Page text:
Monday, August 24, 2009

Killing Giants Is My Business...And Business Is Good!

I said earlier that I was going to explain why I don't include G1-3: Against the Giants in my top ten list of all-time favorite adventures, and this is that post.

Let me say right off the bat, that I like the G's definitely up there in the top 15 or so. I've run it at least four or five times (twice completely, once only as G2: Glacial Rift of the Frost Giant Jarl).  For a straight up dungeon crawl, it is excellent and a pretty damn tough challenge.

Heck, I even attempted to convert it to D20 when I first got my hands on D&D 3.  Easy enough, except the encounter levels are waaaay out of range of an 8th - 10th level party (even a LARGE party). And the conversions I've seen that nerf the treasure level (to keep in line with the standard D20 fare)...ick. What would a giant chieftain do with only a paltry handful of gold coins. Totally bogus, in my opinion.

OH...and the conversions I've seen remove the Hammer of Thunderbolts. What the F?!

G1-3 is a great "hack and slash" dungeon. Seven levels of monsters of the meanest stripe (GIANTS!) plus assorted beast and DRAGONS.  You really can't complain if you're a DM looking for a fun adventure romp for high level characters.

Let's talk about giants for a moment.  As a monster, one would usually think to encounter them in 1s and 2s. Heck, the oldest fairy tales and modern fantasy include giants as antagonists, but I can't think of a single literary reference where you find more than one at a time. And even for a party of low to mid level characters, a single giant (depending on the type) can be a challenge. A fire giant?  Immune to most of a magic-users offensive spells (the fire ones, in other words) one of those big boys requires A LOT of chopping due to their high hit point totals.

And WHILE the party is chopping away, the fire giant (or any giant) is going to inflict a tremendous amount of damage. High hit dice means a high percentage chance to hit, and of course the damage per blow can be devastating (especially for pre-D20 D&D PCs where hit dice/Constitution bonuses usually ends at level 9, save for some bonus hit points).

Now look at the giant as a society. A tribe or stronghold filled with these behemoths. Holy smokes!

It's like Gygax said, "All right Robilar, you want me to write-up a dungeon crawl for you even though you're 23rd level and outfitted to the teeth with magic items? Try THIS on for size!"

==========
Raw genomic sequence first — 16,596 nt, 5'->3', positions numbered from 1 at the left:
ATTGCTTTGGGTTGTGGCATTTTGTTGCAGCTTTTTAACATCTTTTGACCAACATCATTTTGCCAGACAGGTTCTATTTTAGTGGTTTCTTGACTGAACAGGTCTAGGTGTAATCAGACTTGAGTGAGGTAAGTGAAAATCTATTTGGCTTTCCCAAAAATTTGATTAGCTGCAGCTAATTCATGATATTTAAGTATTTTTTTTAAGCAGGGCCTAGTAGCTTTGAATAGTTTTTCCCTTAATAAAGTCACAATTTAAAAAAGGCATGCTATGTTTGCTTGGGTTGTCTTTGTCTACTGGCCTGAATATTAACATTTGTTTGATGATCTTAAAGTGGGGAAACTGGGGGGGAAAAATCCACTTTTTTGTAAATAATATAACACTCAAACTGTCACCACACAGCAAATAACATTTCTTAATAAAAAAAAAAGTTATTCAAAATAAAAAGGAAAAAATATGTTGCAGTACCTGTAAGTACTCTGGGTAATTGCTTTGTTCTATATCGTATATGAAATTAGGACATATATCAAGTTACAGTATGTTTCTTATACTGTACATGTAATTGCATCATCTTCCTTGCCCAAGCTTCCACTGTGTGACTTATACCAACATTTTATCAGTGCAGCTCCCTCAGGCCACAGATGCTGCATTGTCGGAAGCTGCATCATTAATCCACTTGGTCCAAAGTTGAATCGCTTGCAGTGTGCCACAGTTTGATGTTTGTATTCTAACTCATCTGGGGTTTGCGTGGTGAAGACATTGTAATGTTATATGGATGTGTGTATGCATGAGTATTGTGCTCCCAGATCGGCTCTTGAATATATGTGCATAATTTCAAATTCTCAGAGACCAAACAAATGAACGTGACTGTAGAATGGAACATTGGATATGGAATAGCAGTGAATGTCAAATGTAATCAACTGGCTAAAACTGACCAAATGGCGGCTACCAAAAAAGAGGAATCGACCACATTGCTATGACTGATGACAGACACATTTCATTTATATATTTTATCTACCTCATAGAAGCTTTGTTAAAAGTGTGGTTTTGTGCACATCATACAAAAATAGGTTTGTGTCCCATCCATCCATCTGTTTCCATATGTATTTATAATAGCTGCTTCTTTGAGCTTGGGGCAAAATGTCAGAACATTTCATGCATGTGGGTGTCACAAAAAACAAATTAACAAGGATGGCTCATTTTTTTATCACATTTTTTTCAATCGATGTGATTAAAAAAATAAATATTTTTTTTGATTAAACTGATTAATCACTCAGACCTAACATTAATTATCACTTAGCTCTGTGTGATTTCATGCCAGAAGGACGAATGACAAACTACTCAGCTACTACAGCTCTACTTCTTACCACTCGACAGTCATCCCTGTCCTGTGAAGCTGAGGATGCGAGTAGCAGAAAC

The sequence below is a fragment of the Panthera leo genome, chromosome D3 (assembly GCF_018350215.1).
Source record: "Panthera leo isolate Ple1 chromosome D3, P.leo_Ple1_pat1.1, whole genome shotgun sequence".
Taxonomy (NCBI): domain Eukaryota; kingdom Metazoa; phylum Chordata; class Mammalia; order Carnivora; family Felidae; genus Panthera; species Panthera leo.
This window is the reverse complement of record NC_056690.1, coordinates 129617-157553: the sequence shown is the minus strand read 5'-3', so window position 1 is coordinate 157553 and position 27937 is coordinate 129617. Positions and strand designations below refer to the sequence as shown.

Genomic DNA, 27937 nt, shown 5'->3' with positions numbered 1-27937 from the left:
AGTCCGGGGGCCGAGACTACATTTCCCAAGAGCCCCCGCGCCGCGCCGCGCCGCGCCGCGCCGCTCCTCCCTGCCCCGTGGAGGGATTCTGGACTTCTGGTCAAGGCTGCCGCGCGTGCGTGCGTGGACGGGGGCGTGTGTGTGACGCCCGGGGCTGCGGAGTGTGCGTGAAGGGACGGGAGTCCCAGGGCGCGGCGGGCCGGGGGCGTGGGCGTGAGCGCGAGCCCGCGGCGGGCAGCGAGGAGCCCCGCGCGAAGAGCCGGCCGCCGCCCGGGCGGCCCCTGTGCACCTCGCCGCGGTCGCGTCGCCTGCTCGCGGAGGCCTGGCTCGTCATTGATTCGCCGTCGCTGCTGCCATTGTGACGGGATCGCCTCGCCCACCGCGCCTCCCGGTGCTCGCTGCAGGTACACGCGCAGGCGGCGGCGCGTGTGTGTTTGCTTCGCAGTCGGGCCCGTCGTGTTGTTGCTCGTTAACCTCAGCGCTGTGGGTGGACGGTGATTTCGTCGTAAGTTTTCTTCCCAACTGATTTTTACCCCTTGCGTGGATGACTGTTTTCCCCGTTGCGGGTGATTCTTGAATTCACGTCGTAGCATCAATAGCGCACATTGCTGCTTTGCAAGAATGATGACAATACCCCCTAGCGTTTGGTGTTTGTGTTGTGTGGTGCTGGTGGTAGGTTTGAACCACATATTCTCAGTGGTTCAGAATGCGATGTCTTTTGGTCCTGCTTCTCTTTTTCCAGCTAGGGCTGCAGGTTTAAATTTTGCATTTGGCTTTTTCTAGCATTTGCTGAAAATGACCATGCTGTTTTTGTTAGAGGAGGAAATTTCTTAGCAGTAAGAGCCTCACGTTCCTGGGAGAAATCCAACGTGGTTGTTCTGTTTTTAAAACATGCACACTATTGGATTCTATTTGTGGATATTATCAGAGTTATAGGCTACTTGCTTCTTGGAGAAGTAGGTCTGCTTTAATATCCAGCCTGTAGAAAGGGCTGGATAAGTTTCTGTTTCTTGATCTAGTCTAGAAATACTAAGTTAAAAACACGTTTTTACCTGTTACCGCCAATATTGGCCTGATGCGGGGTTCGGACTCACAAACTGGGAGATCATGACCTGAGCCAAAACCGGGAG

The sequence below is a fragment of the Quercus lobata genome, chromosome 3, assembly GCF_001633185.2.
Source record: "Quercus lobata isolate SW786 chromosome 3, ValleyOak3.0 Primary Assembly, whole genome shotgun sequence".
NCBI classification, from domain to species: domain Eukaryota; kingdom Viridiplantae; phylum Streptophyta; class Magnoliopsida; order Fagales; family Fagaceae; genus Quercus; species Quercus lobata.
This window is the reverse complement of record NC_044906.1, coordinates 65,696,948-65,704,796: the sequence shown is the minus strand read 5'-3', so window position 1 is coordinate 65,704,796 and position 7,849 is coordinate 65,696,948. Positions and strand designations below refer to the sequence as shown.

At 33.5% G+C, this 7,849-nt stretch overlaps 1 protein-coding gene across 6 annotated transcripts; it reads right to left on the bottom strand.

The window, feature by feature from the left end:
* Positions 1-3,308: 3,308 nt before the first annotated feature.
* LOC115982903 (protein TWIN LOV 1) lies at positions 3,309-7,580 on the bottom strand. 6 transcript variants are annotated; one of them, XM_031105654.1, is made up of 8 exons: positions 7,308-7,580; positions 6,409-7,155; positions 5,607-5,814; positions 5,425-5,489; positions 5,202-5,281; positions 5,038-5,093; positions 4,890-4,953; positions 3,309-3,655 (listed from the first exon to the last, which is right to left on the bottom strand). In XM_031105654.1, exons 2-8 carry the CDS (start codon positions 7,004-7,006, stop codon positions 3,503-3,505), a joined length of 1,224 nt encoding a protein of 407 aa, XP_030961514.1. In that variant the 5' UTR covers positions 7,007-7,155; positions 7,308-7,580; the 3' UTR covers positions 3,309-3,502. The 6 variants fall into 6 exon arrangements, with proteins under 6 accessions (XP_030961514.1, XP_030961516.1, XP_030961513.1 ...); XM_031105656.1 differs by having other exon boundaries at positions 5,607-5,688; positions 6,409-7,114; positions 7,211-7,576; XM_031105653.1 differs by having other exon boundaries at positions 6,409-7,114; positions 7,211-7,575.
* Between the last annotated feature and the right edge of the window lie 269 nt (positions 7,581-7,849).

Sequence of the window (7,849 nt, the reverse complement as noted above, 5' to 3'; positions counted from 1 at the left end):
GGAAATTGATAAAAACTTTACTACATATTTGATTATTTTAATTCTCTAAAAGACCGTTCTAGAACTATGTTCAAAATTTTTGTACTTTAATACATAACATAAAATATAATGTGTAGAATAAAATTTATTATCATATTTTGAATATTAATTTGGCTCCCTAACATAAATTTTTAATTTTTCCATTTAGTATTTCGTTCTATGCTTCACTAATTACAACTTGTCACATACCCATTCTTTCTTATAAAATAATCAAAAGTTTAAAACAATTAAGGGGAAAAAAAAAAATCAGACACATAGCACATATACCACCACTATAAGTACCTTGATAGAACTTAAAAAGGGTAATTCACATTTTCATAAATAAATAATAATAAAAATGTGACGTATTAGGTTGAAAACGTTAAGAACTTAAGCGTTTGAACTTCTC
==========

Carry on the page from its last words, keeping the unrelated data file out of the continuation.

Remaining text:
And that's how I like to run the G a super dungeon ROMP for high level characters. Sure, sure...the party can plot and plan and adopt a cautious strategy for waging a battle of attrition against the giants (such is even suggested in G1: Steading of the Hill Giant Chief). But I prefer the gung ho/gonzo style of blasting their way through group after group of heavily armed opposition in a frantic frenzy of carnage, occasionally finding respite in a random empty room (though I can recall a certain party that used a "hamster ball" tactic with an Ottiluke's resilient sphere to great effect as a method of escaping a particularly brutal encounter in G3: Hall of the Fire Giant King).

The war of attrition may be more "winnable" for lower level characters (I have NOT necessarily found this to be the case), but it is also drawn out and BORING. It's one thing to have PCs retreating from an excursion, resting up, and heading back down into unknown depths.  It is quite another when they know about 85% of what they expect to find ("oh, whadya' know...ANOTHER squad of giants...").

That isn't to say G1-3 isn't worth playing, even for those mid-level 8th to 10th level characters. There are some great tricks, traps, and treasure, not to mention GIANTS and DRAGONS the epitome of fantasy adventure of any stripe.  G1-3 also introduces one of my favorite Gygax created NPCs of all time...not King Snurre or even Eclavdra, but Obmi the Dwarf.  This little runt is so downright mean, vicious, and despicable that he's practically a one-dwarf justification for multi-class all by himself (Obmi is a fighter/thief). His inclusion is one of several things that prevents me from converting the modules to a B/X or Labyrinth Lord format (would even a 12th level Dwarf lord really do him justice? Maybe).

G1-3 is one of the last modules I found in that Montana used book store, and I know this because I'd already discovered Obmi in Gary Gygax's Gord the Rogue books. Finding the NPC in the Giant modules was one helluva' "Easter Egg" for me, and I couldn't wait to sic the dirty little bugger on my PCs.  However, I strangely cannot recall any actual fights between Obmi and my PCs...either they turned out anti-climactic, or he got avoided all together. I just can't remember off-hand.

Anyway, G1-3 is a great series, and I'd be tempted to include it at #10 except for the fact that it is sooooo long.  For some folks, it makes an excellent mini-campaign by itself (assuming you have the PCs or at least the pre-gens for it). For me to include it in my Top 10, I need a slightly smaller scope.

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